If you want to try a DIY project, just be really careful because construction is the definition of back-breaking labor.
The second best way to save money is to manage all the subs (electrician, foundation, framer, plumber, drywaller etc…) yourself. The most skilled subs prefer not to work for inexperienced clients. They are concerned that your inexperience will require too much of their time as you make decisions, that you will call them back repeatedly and they will end up making very little money due to the extra time. So owner builders often get stuck with the second tier subs and that can be painful!
If you have a relative who is skilled and experienced and willing to work for free, jump on that and do it… but again, we’ve seen siblings stop talking to each other when the builder in the family is too slow or too expensive.
5. “A builder I know says he can build for $X.”
Be very careful with this scenario. When you get a bid from a builder, make sure they give you a price for every line item that will go into the house, from permitting, to design, to construction, to cleanup. Permits alone can cost $15,000-$100,000+. Architect and engineers are often 15% of the project’s total cost too. At New Avenue, our process requires that our partner builders review a 200+ line spec sheet with every single piece of building a house so no one can say the dreaded phrase, “We didn’t talk about having a (insert whatever you like here, such as “sewer line”) for the house. That will be an extra $5,000.”
6. “Where does New Avenue get information about building?”
After working with many architects and builders on over 500 projects, we have a very unique data set that shows exactly what every component of building a house costs. For example, we can easily pull up a project that we managed and show that the foundation for a home in a landslide zone with 12 piers going down 10′ each cost $40,000. Or we can pull up a sheet that shows a house with $7,000 allocated to Hardieboard siding and the fair change order (and totally a good idea) to change that to cedar shingles.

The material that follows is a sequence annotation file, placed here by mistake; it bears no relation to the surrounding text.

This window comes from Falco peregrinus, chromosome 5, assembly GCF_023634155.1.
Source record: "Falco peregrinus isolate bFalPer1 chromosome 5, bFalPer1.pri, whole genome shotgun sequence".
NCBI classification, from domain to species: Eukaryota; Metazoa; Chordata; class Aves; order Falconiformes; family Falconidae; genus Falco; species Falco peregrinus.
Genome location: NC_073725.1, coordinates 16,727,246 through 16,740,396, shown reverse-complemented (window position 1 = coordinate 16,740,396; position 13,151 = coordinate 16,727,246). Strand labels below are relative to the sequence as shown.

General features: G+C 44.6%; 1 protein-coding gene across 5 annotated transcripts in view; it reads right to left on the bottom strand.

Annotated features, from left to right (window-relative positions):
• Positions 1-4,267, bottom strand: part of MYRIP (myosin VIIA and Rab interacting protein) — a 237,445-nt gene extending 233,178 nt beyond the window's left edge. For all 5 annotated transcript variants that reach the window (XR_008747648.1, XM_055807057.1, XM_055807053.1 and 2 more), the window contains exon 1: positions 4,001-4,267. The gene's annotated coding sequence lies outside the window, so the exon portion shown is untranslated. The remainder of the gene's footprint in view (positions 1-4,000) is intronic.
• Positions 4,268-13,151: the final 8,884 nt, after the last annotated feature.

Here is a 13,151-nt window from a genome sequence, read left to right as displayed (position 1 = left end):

7. “Can you give me a sample breakdown of costs to build my project?”
This is our specialty. Let’s say you wanted to design and build a 1000 square foot project in the San Francisco Bay Area. We would start by showing you what a similar, recent, project we completed cost. This would include every detail. Then we adapt that budget to meet your needs.
Here is a shortened example of a small project:
– Initial Assessment and Permit Research: $400
– Design Fees: $5,880
– Construction Documents: $5,400
– Engineering: $4,500
– City Fees: $5,620
– Survey: $2,300
– Construction Administration: $3,400
Total Design and Permit Costs: $27,500
– Demolition: $2,100
– Site Prep: $7,100
– Foundation: $11,975
– Framing & Carpentry: $23,700
– Insulation & Moisture Protection: $3,500
– Windows & Doors: $6,489
– Finishes: $14,825
– Plumbing: $13,900
– Heating and Ventilation: $3,400
– Electrical: $5,300
– Contractor Overhead and Profit: $15,100
Total Construction: $107,389
Total Project Cost: $134,889
We can show you this for $100,000 projects and $2,000,000 homes and everything in between.
8. “Can spending a ton of money still give me a good return on investment?”
Absolutely. The financial return is often there and more so, the real return is usually so much more valuable than any cash you might collect in a future sale. A creative space, family room, home office, guest room or anything that increases the value you and your family get out of your home can make the investment well worth it.
Financially, many of our clients create something that is worth more than the cost of construction. So their return is crystal clear.
Other clients spend $200,000 building a guest house that increases their mortgage payment by $1,200 per month. Often times they can offer that home to a child or parent who would be living somewhere else for many times the cost of the guest house. Other people use this as a home office and create a new business from home. Many people choose to downsize and move into their accessory dwelling while renting out their main house, bringing in even more rental income. Or by creating a second unit for your child or your parents you can avoid paying for many of the expenses of living separately such as rent to live elsewhere, maintenance and taxes of owning two homes, or the high costs of assisted living.
No matter what you are considering, the New Avenue platform is the easiest way to get organized, get bids, hire a team and manage your project.